For me personally, this means constantly reading new books, exploring new subjects, and pushing myself to attempt new creative endeavors. It’s a philosophy of constant, never-ending growth (something Tony Robbins talks about a lot).
Note: If you’re interested in this idea, check out “Disrupt You!” by Jay Samit.
3. Only Be Bound by the Laws of Physics
In reference to Bezos’ disregard for doing things in the traditional way, someone who worked closely with him said:
“…he is not tethered by conventional thinking. What is amazing to me is that he is bound only by the laws of physics. He can’t change those. Everything else he views as open to discussion.”
All of the innovations that Bezos spearheaded, many of which we all benefit from today, would never have happened if he followed the “rules.”
Nobody thought there could be a successful online bookstore 20 years ago. Now we can buy books for ten dollars a piece and read them on an electronic screen that looks like paper. No one thought amazon could be profitable if they constantly lowered prices and made shipping as fast as possible. Now, people around the world shop at Amazon because of low prices and speedy delivery.
When considering our own hopes and dreams, there are probably years of conventional thinking that tell us what we can and cannot do. Voices, both in and outside of our heads, tell us not to try new things, not to deviate from the norm. But if the success of Bezos and Amazon is any indication, deviation is exactly what is needed to accomplish great things.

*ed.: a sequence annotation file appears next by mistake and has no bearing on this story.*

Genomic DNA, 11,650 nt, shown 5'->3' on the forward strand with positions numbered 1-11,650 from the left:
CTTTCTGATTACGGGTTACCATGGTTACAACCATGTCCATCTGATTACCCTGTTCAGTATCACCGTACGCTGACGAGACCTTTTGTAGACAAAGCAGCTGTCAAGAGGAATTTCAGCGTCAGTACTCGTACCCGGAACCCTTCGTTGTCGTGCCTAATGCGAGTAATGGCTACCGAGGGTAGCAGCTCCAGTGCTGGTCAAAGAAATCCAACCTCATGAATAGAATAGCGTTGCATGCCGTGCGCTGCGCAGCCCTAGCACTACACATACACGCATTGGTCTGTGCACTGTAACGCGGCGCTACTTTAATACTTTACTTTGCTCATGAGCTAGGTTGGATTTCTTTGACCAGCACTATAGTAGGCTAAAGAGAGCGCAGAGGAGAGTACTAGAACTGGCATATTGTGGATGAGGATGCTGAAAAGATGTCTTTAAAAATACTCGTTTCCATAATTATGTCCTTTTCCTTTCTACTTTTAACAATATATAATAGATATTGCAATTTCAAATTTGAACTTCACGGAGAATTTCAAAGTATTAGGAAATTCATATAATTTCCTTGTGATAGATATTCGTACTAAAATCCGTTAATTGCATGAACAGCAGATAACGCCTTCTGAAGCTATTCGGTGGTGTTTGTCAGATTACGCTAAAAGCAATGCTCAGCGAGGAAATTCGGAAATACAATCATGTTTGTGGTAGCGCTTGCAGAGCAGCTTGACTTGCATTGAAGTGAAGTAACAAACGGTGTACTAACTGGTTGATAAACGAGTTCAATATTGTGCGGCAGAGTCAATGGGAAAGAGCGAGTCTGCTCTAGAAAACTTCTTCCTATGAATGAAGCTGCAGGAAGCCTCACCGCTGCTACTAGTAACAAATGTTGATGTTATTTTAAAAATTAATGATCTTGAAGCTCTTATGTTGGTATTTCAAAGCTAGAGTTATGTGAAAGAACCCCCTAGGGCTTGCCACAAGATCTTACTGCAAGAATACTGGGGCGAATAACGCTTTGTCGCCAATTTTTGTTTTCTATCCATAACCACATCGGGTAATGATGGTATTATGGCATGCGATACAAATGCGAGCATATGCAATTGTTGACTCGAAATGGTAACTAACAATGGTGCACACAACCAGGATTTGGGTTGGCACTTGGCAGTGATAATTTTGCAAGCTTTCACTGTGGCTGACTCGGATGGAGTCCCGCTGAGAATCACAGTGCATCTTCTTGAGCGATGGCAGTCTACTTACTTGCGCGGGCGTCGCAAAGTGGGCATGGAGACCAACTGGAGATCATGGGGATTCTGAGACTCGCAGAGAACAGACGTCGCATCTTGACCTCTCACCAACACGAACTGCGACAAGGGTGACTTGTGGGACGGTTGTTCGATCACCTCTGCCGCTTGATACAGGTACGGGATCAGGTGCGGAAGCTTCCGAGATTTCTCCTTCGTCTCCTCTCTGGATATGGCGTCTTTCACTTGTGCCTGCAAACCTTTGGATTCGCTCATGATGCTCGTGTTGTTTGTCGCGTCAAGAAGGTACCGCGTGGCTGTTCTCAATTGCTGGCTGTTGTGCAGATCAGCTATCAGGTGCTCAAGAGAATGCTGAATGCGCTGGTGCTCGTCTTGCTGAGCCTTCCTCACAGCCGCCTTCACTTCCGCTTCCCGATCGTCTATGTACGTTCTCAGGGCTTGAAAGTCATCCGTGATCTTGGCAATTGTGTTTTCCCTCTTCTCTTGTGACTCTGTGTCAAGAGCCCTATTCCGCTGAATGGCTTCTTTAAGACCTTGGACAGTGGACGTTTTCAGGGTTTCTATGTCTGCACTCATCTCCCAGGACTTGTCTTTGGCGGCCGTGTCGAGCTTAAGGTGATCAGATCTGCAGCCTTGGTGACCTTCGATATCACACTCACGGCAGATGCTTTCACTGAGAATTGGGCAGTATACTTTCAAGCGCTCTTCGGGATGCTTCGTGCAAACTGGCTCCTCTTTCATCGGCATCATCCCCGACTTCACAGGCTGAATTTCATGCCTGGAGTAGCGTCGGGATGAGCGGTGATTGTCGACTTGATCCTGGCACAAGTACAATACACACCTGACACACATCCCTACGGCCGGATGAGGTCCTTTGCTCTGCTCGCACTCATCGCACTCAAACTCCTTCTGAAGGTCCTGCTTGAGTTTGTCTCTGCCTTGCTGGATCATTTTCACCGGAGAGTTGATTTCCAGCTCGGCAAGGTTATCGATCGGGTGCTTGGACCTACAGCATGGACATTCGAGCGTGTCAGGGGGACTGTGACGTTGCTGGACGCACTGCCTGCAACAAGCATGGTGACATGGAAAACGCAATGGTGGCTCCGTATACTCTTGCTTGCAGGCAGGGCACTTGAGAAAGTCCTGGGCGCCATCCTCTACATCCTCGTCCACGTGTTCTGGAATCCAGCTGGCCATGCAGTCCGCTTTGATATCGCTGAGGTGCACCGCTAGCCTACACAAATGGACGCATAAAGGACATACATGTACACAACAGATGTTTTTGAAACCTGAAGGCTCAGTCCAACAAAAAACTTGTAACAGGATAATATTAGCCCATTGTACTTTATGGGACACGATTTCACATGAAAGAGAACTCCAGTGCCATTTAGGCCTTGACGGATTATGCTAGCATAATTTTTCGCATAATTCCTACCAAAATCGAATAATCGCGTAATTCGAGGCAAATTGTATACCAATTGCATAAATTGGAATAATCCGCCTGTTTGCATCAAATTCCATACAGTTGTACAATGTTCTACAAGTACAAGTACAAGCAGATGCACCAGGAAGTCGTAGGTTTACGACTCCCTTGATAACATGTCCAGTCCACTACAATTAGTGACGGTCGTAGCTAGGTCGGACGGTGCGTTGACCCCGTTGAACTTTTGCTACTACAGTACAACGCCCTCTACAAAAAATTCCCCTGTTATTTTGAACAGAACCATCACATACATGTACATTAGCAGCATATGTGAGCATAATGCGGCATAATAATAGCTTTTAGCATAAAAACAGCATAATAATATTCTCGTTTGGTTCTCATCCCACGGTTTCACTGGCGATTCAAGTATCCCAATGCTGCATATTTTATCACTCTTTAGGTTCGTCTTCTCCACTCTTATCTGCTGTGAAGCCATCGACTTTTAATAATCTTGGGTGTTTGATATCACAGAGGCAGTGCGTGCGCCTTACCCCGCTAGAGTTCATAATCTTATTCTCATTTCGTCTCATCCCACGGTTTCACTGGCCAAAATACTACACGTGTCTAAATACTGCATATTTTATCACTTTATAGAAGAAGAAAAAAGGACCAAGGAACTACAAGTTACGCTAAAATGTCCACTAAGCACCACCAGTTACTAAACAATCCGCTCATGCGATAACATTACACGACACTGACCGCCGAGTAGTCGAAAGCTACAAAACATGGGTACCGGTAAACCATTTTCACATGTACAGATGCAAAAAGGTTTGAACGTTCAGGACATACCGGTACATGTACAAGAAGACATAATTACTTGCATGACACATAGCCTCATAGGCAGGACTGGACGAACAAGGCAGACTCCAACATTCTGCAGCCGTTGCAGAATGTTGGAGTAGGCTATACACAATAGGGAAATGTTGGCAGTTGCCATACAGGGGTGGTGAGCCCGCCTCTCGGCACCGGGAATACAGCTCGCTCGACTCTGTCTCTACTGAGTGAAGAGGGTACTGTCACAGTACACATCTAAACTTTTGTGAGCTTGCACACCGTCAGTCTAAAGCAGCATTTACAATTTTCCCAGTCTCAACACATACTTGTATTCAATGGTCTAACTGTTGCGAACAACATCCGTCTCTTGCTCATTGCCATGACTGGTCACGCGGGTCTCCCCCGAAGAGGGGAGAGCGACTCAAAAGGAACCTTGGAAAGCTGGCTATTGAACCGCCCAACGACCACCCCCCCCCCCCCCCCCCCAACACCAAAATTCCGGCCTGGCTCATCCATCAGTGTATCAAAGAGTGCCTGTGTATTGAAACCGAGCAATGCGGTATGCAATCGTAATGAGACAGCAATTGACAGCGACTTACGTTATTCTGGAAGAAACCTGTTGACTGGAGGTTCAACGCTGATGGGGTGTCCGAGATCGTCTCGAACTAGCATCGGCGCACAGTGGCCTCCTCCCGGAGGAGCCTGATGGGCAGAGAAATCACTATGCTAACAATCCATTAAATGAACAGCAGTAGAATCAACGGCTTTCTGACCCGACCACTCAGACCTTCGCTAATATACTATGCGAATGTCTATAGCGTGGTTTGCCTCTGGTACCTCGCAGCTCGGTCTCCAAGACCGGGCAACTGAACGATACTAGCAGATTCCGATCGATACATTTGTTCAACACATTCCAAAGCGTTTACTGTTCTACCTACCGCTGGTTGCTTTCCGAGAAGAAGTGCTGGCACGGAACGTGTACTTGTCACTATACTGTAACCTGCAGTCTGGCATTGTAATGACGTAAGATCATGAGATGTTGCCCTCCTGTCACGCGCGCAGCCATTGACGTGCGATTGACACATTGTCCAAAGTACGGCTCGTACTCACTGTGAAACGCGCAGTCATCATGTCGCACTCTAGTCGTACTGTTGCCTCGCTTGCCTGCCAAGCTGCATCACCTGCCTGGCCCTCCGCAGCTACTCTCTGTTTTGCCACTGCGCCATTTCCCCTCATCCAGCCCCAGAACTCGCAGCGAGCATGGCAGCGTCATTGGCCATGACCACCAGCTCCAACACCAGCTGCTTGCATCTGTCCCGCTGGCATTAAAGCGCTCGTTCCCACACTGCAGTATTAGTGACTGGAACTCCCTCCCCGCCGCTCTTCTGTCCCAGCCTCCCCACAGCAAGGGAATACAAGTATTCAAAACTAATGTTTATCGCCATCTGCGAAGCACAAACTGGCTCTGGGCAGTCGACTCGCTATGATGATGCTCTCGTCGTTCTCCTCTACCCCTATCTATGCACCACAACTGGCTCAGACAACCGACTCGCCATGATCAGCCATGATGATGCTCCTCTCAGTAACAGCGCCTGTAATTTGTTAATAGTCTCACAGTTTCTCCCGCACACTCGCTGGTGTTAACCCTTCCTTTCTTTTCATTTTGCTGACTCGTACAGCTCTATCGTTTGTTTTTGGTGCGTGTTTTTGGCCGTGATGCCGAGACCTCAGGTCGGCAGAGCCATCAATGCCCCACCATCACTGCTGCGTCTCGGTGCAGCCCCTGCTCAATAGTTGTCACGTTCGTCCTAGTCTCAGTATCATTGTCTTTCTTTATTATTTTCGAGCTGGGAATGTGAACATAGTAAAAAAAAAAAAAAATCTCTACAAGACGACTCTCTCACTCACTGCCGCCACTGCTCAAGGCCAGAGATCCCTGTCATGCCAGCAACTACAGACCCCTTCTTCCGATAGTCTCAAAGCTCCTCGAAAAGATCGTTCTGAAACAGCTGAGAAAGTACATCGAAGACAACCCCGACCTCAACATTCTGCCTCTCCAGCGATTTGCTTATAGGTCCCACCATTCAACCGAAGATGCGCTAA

This leads me to the last lesson…
4. Be Willing to Try Everything…and Fail
The story of Jeff Bezos and Amazon is not just one of massive success. At times, it seemed like the book was chronicling the downfall of a brilliant but misguided entrepreneur. But this story of trial and tribulation demonstrated an ageless truth: in order to succeed we have to be willing to repeatedly fail in pursuit of our goals.
This is a lesson everyone can benefit from. By embracing failure, we can transform even the greatest of setbacks into opportunities for growth. Our failures then become the foundation for our future success.
Thanks for reading! I hope these lessons can benefit you in some way. And if you enjoy stories about innovation and entrepreneurship, I definitely recommend picking up a copy of this book.
4 thoughts on “Lessons Learned – “The Everything Store” by Brad Stone”
Those 4 points are surely important. Nice one Myles.
I’ve actually read the book version. The leadership style that Jeff Bezos had was pretty harsh. If I am not mistaken, in one of the chapter in the book, there’s a story whereby he basically “kicked out” one of the earliest Amazon programmer (correct me if I am wrong), because he is no longer capable to do the job. Put that aside, overall I like the message that the author would like to convey to the readers.
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Yeah, he was definitely harsh, and I believe it’s possible to achieve great success without that kind of negativity. But I did my best to look past that and find the value. Glad you enjoyed it and thanks for commenting!
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Great analysis thanks. Will definitely check this out. The Samit book looks good too.